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Mary Jeanne Kreek, pioneer in studies of addiction, has died

Kreek conducted landmark studies that led to the establishment of methadone as a treatment for heroin addiction. Her work not only yielded new treatments for addiction disorders, but also influenced societal attitudes toward them. She was 84.

Paula Volent is named chief investment officer

The university has named its next vice president and chief investment officer. Volent, who for decades oversaw investments at Bowdoin College, will assume stewardship of Rockefeller's endowment in August.

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How one patient’s rare mutation helped solve a mycobacterial mystery

The discovery may explain why some patients suffer more severe reactions than others—putting us one step closer to understanding how our DNA influences our susceptibility to a wide range of infectious diseases.

Financial crashes, pandemics, Texas snow: How math could predict "black swan" events

Statistical modeling may one day help scientists anticipate and manage a wide range of extreme occurrences, according to a new study.

An old antibiotic may combat drug-resistant tuberculosis

Drug-resistant strains of tuberculosis bacteria affect half a million people a year. A compound first discovered in the 1980s may be able to help.

Why male mosquitoes leave humans alone

Unlike their female counterparts, male mosquitoes have no desire to bite us. But the hardware for host-seeking is hidden in the male mosquito brain, locked behind a simple genetic switch. 

This fish is about to flip 

An elaborate set of zebrafish experiments is shining light on one of neuroscience’s greatest enigmas: How brains make decisions. By tracking neural activity, scientists can now predict a fish’s next move before it happens.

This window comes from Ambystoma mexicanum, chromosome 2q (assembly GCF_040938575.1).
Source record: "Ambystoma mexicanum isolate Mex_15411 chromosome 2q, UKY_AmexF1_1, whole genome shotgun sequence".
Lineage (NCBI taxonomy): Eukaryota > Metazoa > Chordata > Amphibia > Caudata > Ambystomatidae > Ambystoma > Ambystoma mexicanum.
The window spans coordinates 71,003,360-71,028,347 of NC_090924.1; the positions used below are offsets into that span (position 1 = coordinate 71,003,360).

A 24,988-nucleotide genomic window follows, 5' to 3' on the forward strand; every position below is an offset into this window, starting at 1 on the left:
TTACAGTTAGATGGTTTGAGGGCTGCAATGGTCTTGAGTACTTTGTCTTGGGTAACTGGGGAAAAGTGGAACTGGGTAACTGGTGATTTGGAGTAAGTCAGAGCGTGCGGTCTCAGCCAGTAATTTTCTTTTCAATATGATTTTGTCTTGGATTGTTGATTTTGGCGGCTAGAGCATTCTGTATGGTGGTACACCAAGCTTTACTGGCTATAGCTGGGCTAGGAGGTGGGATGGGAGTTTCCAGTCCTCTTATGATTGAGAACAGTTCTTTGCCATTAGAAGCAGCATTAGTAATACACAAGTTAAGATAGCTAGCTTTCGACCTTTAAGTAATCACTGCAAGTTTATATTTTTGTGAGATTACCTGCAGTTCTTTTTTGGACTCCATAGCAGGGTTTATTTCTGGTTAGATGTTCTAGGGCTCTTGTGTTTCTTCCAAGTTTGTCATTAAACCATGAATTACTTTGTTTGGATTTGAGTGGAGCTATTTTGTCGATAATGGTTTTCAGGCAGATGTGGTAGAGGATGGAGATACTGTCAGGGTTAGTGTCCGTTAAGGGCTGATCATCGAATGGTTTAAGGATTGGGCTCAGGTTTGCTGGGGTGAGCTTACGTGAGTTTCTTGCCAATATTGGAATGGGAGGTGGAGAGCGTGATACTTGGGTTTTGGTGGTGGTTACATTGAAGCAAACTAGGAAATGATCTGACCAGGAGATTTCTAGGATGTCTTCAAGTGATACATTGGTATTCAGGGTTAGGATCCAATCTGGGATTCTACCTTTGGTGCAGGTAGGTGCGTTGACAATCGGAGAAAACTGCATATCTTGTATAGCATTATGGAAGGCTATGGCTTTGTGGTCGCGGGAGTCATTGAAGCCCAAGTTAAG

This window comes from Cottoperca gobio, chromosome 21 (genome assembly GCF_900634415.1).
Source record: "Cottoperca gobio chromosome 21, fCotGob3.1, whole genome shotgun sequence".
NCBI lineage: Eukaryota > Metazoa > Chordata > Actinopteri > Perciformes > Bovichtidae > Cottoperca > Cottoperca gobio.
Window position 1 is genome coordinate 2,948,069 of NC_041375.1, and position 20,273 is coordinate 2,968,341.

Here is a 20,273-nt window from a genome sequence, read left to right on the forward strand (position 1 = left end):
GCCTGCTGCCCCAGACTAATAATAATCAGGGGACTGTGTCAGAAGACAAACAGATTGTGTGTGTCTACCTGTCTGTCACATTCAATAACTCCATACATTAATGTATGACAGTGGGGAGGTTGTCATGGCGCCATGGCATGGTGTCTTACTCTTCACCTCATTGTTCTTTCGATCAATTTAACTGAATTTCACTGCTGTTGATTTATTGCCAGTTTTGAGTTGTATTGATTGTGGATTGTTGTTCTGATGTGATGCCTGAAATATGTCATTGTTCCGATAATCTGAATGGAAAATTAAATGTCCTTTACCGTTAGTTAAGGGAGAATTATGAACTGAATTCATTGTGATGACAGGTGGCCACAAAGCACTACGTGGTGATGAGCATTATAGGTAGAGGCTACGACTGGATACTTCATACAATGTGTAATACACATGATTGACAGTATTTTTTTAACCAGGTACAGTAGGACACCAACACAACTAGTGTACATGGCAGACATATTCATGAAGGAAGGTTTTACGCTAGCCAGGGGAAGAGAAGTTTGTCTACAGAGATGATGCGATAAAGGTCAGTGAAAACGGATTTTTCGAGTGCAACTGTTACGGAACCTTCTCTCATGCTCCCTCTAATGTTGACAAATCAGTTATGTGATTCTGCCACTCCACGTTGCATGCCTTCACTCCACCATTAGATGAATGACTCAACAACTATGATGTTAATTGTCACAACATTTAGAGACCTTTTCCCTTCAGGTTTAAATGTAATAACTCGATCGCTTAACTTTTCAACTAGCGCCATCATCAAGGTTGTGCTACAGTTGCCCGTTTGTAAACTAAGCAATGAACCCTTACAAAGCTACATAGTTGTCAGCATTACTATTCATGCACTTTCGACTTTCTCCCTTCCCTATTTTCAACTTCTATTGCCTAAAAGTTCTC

Rockefeller grants commercial license for the development of monoclonal antibodies for treatment of COVID-19

The treatment, a combination of two antibodies, has been shown highly capable of neutralizing SARS-CoV-2 in preclinical studies. Researchers hope it will give countries around the world, including developing countries, a way to control the rampant disease.

COVID-19 vaccines may need regular updates for emerging variants

Lab experiments suggest that the new strains reported in Britain, South Africa, and Brazil may blunt the potency of the Pfizer and Moderna COVID-19 vaccines. This could mean that the vaccines will need updates as the virus mutates.

Neurophysiologist Victor Wilson, 92, has died

Victor Wilson, a neurophysiologist who traced the intricate neural mechanisms that govern our balance and posture, died on January 20 at the age of 92.

Recent Awards and Honors

Sohail Tavazoie portrait

Sohail Tavazoie named president of the American Society of Clinical Investigation

April 12, 2022

A renowned physician-scientist, Tavazoie will lead the organization over the course of the next year.

Michel C. Nussenzweig portrait

Michel C. Nussenzweig receives the ASCI/Harrington Prize for Innovation in Medicine

March 24, 2022

Nussenzweig receives the honor for fundamental immunology discoveries that enabled the use of human antibodies to treat COVID-19.

More awards and honors

Rockefeller in the News

The Washington Post

“What we are looking for is potentially very rare genetic variants with a very big impact on the individual,” said András Spaan, a clinical microbiologist and fellow at the Rockefeller University in New York who is spearheading a search for genetic material responsible for coronavirus resistance.    

Science News

Michel Nussenzweig and colleagues examined what happens to the immune response after a third dose of vaccine, focusing especially on very long-lived immune cells called memory B cells. Those memory cells still made new antibodies when they got a third look at the vaccine.

Nature

Erich Jarvis says he wants the Human Pangenome Project to achieve a better representation of human genetic diversity. “I’m a person of colour. I grew up as an African American. I grew up as an under-represented minority in the sciences,” he says. “My diversity is not represented. So I have a personal motivation and a societal one to make sure that this pangenome really represents populations.”      

Seek magazine

Rockefeller’s flagship publication is interested not just in scientific results, but in the people, ideas, and conversations that ignite discovery. The latest issue takes a look at how the brain’s internal states drive its remarkable ability to reach different conclusion based on the same information. Also: The latest from Rockefeller’s COVID labs, and much more.


From this issue

 


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